Effects of Upscaling Nonlinear Processes in Porous Media Flow Systems

November 9, 2004, 4:00 p.m. (CET)

Time: 11/9/04, 4:00 p.m. – 5:30 p.m.
Lecturer: Prof. Michael A. Celia, Program in Environmental Engineering and Water Resources, Department of Civil and Environmental Engineering, Princeton University, U.S.A.
Venue: Pfaffenwaldring 61, Raum U1.003 (MML), Universität Stuttgart
Download as iCal:
Nonlinear processes govern many porous media phenomena of environmental interest.These include traditional nonlinear relationships that occur in multi-phase flow systems; geochemical reactions in reactive transport systems; and interactions among soils, water, and plants in shallow subsurface ecosystems. In each of thesesystems, information on nonlinear relationships is usually given at the local scale, based on measurements or other observations at that scale. For practical simulations, the equations describing the phenomena need to be written at larger averaging scales, and therefore some form of upscaling must be adopted. The process of upscaling has the effect of modifying the local-scale nonlinear relationships such that the upscaling process itself generates some combination of (1) modified nonlinearities, (2) hysteresis, and (3) apparent dynamics. In this presentation I will give examples of each of these effects of upscaling, using the three example systems identified earlier. For traditionaltwo-phase flow, I will consider upscaling relative permeability functions in a structured heterogeneous domain, as well as the emergence of dynamics in the relationship between capillary pressure and saturation; for reactive transport, I will illustrate the emergence of dynamics in rock-water geochemistry; and for shallow ecosystems, I will demonstrate the emergence of hysteresis in functional relationships that describe water uptake byplant roots.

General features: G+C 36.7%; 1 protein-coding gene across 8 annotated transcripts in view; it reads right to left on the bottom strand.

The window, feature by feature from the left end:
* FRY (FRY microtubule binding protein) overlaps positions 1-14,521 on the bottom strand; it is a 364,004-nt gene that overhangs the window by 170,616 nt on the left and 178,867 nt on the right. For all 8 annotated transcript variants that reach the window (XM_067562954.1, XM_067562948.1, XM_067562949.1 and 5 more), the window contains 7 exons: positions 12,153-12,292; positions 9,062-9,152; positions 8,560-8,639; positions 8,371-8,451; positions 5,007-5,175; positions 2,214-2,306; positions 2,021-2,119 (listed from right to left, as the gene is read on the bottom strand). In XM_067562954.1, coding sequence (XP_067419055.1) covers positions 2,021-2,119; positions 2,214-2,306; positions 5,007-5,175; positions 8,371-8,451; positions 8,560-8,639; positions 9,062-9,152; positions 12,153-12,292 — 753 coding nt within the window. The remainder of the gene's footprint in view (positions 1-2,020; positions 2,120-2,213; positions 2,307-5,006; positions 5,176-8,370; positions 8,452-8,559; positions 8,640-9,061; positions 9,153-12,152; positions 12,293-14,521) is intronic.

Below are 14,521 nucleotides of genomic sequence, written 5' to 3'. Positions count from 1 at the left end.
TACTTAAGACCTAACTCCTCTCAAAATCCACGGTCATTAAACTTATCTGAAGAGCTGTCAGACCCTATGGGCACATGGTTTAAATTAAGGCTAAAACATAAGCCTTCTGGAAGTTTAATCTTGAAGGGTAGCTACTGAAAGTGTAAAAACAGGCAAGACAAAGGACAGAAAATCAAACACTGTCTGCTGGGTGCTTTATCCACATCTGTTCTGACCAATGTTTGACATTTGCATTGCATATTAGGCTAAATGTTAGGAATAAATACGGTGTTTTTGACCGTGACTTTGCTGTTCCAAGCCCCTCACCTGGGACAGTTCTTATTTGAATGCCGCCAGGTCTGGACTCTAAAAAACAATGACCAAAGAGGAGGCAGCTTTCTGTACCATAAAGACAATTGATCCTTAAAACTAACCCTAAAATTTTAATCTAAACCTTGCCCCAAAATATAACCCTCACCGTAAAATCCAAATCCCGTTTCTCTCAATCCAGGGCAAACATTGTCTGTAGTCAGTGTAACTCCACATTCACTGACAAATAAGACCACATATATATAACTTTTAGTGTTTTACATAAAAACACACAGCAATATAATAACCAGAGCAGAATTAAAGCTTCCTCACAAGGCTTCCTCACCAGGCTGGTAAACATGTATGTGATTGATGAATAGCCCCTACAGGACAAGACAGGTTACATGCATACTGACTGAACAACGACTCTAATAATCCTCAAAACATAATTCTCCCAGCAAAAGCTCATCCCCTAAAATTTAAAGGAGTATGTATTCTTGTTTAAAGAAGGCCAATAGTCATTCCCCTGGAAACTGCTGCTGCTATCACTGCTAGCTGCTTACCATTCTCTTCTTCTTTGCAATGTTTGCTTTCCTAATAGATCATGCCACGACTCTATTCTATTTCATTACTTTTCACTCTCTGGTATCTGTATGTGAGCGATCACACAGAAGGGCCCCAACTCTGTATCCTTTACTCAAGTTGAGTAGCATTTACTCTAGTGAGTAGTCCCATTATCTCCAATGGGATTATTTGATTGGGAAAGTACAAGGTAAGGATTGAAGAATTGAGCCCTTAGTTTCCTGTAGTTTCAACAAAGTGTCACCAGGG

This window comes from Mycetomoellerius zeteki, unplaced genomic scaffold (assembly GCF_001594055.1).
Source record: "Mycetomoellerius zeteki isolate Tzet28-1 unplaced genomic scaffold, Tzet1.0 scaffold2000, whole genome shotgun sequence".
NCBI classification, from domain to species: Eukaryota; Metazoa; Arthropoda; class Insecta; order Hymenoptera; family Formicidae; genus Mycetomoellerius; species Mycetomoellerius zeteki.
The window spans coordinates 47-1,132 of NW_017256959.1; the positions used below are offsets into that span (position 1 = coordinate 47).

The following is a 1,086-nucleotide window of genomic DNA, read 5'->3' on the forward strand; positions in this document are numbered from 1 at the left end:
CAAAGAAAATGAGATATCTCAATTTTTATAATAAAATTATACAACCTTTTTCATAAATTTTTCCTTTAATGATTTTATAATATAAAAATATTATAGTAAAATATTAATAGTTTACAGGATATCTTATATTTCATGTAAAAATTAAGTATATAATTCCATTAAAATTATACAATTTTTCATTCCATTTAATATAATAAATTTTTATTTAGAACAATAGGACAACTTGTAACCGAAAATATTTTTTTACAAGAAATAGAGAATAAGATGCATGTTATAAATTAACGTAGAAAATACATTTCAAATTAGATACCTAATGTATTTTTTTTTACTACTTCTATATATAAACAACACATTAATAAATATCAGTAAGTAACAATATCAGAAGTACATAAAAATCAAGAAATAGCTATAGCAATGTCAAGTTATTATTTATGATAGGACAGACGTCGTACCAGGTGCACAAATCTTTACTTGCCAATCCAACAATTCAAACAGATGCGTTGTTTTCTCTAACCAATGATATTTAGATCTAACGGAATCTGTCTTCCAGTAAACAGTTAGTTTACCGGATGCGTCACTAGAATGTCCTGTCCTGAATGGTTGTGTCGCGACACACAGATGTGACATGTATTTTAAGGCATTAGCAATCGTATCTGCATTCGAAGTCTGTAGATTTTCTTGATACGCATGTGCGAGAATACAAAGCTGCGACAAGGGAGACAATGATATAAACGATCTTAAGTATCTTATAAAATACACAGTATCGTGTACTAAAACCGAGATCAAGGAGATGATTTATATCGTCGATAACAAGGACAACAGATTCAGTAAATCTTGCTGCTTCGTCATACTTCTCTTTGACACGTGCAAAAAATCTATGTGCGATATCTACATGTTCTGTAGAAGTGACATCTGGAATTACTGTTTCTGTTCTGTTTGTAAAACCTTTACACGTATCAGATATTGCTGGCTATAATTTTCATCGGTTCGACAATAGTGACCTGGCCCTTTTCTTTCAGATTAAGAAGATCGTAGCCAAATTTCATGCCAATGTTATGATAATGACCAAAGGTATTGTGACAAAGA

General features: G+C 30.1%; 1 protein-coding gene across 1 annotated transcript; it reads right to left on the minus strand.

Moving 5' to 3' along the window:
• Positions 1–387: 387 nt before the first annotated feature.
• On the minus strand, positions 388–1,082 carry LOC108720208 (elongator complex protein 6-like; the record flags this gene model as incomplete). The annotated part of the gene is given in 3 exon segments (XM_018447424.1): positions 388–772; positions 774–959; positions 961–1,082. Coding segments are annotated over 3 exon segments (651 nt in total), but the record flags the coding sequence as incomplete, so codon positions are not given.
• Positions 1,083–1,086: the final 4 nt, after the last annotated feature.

To the top of the page